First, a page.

September 19, 2016
Sir, Motoko Aizawa and Daniel Bradlow write: “Quantitative easing, by raising asset prices, has disproportionately benefited the wealthy, thereby contributing to rising inequality.” And they are of course right questioning why Mario Draghi “does not acknowledge the ECB’s own responsibility for the growing concern about redistribution and inequality in Europe and around the world.” “Draghi must accept ECB contributes to inequality” September 19.
But, when they write “Moreover these policies seem indifferent to the need for a more inclusive financial system that, for example, increases the availability of credit to small businesses and encourages banks to provide financial services more responsive to the needs of the poor and young people.”, they do not focus on what’s really causing this, namely the risk weighted capital requirements for banks.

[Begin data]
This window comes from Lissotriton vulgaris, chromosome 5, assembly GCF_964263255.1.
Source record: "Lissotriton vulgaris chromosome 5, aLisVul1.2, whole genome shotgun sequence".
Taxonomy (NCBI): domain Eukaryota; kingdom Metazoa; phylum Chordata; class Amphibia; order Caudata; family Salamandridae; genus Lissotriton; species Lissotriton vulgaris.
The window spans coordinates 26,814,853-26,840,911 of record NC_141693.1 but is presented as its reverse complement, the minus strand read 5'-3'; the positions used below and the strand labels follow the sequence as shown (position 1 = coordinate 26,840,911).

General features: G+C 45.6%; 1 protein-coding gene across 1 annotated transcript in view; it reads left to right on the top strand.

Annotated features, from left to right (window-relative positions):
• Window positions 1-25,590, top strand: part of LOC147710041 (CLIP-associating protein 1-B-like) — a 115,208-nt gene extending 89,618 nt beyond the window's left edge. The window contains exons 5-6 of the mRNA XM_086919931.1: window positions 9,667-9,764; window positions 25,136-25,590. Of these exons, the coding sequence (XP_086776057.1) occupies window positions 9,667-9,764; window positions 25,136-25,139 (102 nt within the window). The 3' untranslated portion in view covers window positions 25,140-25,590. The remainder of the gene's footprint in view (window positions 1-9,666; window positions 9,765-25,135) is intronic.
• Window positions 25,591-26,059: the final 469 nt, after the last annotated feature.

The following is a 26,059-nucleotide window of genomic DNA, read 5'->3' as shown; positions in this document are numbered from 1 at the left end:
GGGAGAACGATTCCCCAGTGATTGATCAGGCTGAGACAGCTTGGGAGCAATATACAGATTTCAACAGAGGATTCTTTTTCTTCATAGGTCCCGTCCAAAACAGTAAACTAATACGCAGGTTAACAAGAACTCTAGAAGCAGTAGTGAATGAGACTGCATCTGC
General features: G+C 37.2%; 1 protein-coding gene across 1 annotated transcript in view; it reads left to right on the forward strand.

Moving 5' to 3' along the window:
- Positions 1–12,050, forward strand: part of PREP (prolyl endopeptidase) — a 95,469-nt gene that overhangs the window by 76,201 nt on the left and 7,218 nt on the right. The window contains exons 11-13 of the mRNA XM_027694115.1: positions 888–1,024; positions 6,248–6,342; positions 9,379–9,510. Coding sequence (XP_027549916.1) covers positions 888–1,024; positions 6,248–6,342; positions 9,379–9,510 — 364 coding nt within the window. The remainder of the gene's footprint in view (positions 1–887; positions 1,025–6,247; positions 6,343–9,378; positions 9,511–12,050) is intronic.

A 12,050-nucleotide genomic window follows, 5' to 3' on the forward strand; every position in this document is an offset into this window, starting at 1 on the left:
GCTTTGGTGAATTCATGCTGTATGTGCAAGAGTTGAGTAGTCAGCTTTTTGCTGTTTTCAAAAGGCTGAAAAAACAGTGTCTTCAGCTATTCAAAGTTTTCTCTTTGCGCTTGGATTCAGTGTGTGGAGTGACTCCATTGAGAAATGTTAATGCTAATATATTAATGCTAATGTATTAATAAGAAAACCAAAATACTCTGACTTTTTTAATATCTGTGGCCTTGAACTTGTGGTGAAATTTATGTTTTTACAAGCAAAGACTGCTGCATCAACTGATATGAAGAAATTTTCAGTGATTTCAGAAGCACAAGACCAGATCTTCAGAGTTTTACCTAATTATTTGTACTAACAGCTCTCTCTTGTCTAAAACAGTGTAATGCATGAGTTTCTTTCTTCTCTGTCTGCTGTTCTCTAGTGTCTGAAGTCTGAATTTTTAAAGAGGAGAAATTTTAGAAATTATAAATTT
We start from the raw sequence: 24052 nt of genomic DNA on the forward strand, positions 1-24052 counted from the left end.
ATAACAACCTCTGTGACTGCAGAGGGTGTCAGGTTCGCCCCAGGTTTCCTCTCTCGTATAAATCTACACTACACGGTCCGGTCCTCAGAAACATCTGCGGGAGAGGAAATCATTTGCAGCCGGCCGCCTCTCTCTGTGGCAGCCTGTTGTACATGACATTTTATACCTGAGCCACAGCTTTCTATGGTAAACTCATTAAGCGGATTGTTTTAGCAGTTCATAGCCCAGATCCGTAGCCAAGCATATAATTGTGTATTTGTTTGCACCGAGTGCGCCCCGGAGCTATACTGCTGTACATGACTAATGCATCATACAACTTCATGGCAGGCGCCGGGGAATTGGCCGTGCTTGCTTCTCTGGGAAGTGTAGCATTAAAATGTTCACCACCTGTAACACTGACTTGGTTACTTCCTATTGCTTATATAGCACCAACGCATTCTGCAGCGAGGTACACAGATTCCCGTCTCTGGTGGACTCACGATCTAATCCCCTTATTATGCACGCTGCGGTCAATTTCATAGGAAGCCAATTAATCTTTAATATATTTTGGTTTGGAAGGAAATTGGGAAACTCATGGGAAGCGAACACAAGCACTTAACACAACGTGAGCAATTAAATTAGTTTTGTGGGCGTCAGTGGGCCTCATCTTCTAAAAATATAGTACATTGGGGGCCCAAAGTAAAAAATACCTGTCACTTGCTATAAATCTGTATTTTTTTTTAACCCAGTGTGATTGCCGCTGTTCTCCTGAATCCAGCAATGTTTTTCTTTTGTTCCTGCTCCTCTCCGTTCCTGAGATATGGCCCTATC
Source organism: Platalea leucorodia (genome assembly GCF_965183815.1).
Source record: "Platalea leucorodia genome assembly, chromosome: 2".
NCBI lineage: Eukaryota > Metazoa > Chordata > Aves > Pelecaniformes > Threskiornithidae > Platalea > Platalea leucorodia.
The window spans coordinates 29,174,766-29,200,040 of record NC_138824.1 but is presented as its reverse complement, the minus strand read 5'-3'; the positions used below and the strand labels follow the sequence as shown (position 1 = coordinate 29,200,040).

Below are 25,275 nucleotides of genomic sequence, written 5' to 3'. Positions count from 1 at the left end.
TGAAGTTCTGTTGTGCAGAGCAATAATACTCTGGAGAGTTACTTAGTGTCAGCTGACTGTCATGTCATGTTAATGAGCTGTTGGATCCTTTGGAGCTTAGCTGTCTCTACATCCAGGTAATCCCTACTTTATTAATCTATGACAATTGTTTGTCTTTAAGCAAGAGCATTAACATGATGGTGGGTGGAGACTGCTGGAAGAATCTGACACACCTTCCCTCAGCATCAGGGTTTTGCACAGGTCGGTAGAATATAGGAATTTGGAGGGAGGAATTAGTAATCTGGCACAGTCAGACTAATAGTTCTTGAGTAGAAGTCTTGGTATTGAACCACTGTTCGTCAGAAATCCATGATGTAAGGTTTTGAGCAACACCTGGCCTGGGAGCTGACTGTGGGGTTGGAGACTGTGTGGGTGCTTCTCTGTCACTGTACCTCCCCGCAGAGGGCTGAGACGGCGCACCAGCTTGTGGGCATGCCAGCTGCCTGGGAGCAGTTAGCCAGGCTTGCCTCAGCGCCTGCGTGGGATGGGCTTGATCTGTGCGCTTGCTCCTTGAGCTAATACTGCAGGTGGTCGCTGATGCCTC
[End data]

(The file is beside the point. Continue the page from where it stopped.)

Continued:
That specific piece of regulations favors the access to bank credit of the safe, the past, the developed, the old, and the rich; and thereby blocks the opportunities of the risky, the future, the developing, the young and the poor.
John Kenneth Galbraith in his book “Money: “whence it came, where it went” (1975) wrote “The function of credit in a simple society is, in fact, remarkably egalitarian. It allows the man with energy and no money to participate in the economy more or less on a par with the man who has capital of his own. And the more casual the conditions under which credit is granted and hence the more impecunious those accommodated, the more egalitarian credit is…”
The Basel Committee of which Mario Draghi is the current chair of the Group of Governors and Heads of Supervision; and the Financial Stability Board of which he was the former Chair, decided to put a stop on such egalitarianism… and basically decreed inequality.